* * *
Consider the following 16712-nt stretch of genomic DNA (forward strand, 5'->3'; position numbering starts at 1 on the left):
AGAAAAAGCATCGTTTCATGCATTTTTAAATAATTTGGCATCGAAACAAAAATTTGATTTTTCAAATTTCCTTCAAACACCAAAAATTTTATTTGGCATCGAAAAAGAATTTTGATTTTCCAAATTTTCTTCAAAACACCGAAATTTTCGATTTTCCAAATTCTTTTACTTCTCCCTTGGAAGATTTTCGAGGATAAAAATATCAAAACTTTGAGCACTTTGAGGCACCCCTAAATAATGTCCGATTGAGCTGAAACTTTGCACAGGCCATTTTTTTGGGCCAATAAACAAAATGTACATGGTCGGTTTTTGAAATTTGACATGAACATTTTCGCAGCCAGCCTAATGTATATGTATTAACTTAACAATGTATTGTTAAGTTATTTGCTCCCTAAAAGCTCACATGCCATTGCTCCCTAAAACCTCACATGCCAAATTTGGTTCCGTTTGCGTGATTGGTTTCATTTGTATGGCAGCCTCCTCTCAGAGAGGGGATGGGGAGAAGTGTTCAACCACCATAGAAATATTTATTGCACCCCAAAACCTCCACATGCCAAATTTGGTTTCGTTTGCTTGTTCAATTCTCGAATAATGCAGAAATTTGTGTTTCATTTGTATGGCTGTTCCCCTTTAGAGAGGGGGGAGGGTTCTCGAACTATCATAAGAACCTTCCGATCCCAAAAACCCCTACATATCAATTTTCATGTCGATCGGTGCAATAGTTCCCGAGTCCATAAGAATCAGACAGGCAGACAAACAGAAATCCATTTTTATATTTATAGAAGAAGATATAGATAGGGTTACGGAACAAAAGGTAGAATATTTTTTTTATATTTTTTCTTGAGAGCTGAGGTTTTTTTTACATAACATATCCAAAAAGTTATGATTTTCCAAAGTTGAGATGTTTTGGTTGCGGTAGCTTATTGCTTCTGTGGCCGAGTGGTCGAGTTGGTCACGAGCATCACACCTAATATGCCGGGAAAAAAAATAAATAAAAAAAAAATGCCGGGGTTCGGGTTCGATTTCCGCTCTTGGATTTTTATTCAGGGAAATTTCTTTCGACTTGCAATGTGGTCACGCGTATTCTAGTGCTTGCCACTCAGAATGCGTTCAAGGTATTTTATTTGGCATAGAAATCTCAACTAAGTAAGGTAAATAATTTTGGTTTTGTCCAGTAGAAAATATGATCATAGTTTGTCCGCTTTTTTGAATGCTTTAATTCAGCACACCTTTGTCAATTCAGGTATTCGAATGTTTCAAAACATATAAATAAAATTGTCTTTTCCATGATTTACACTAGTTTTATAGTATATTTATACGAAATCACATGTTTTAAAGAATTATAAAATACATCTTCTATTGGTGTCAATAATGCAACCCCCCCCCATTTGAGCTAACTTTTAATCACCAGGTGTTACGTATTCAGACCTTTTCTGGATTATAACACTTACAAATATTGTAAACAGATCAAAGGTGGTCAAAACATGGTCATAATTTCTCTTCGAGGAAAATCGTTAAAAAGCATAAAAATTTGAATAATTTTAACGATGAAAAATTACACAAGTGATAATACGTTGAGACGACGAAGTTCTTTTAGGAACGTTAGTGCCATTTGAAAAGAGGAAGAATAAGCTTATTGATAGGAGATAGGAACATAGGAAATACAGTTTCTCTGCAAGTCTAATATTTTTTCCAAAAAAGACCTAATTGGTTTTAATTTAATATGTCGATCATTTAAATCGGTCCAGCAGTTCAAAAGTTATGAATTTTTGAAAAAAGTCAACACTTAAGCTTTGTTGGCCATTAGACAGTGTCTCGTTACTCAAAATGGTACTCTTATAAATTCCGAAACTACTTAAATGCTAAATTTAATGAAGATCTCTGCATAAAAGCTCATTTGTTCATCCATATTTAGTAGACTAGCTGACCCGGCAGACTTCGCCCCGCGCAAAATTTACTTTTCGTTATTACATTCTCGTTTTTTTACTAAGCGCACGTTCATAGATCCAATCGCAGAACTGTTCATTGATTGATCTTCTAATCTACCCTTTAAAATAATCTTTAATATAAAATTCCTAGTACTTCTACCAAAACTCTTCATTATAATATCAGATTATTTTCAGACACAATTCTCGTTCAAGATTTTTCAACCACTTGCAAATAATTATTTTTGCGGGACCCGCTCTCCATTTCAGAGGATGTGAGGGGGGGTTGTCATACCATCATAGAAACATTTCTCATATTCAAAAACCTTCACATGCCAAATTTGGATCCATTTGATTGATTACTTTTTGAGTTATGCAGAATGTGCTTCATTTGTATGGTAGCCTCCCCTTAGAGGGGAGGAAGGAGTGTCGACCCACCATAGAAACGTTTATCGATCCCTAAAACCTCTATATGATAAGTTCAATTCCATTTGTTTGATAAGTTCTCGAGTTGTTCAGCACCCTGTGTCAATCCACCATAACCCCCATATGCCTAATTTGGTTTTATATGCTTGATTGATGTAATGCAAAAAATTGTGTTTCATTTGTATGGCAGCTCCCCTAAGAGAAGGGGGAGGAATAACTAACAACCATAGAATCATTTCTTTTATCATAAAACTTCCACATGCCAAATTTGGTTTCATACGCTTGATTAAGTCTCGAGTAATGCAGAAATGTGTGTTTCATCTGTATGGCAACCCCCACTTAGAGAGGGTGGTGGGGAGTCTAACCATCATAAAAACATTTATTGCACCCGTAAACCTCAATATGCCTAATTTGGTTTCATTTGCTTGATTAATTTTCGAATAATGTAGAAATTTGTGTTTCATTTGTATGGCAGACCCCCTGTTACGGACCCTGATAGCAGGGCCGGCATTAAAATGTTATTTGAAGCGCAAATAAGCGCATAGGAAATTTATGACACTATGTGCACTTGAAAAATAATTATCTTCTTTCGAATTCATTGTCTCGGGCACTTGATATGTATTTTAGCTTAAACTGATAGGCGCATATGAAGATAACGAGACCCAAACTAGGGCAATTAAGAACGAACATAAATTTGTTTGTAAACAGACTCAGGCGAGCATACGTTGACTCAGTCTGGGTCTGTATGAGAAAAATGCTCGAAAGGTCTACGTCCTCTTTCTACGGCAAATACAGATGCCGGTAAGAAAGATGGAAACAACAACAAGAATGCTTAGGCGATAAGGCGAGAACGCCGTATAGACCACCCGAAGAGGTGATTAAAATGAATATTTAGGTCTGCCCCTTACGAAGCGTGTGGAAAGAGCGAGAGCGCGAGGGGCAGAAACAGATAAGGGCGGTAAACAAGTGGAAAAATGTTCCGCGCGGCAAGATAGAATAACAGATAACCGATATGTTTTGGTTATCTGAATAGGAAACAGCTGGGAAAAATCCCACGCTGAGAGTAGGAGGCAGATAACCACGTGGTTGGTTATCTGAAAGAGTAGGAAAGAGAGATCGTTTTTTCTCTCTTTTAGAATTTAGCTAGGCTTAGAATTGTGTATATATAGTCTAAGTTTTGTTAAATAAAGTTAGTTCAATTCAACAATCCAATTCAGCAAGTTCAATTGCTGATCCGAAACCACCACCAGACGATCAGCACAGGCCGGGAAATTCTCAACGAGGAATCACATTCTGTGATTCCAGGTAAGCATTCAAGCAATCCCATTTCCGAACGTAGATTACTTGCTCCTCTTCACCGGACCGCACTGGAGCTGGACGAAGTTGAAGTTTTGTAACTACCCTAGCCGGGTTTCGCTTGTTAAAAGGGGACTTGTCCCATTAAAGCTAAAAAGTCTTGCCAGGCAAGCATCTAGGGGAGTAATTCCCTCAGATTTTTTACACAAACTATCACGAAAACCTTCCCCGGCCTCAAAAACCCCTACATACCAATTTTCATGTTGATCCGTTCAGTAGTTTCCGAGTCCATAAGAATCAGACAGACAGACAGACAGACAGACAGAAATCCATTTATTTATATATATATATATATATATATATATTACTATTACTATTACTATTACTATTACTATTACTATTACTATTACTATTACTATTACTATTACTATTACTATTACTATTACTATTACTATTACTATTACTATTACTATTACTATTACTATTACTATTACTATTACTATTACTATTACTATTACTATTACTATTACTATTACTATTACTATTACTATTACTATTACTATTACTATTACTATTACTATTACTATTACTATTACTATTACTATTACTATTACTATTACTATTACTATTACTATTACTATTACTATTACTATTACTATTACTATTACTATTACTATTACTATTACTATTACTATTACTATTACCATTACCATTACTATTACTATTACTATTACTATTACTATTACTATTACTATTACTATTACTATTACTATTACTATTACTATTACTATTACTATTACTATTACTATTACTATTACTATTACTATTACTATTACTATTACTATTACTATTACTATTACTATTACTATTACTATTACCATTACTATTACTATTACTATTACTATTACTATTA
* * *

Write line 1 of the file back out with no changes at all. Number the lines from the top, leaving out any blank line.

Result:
Consider the following 16712-nt stretch of genomic DNA (forward strand, 5'->3'; position numbering starts at 1 on the left):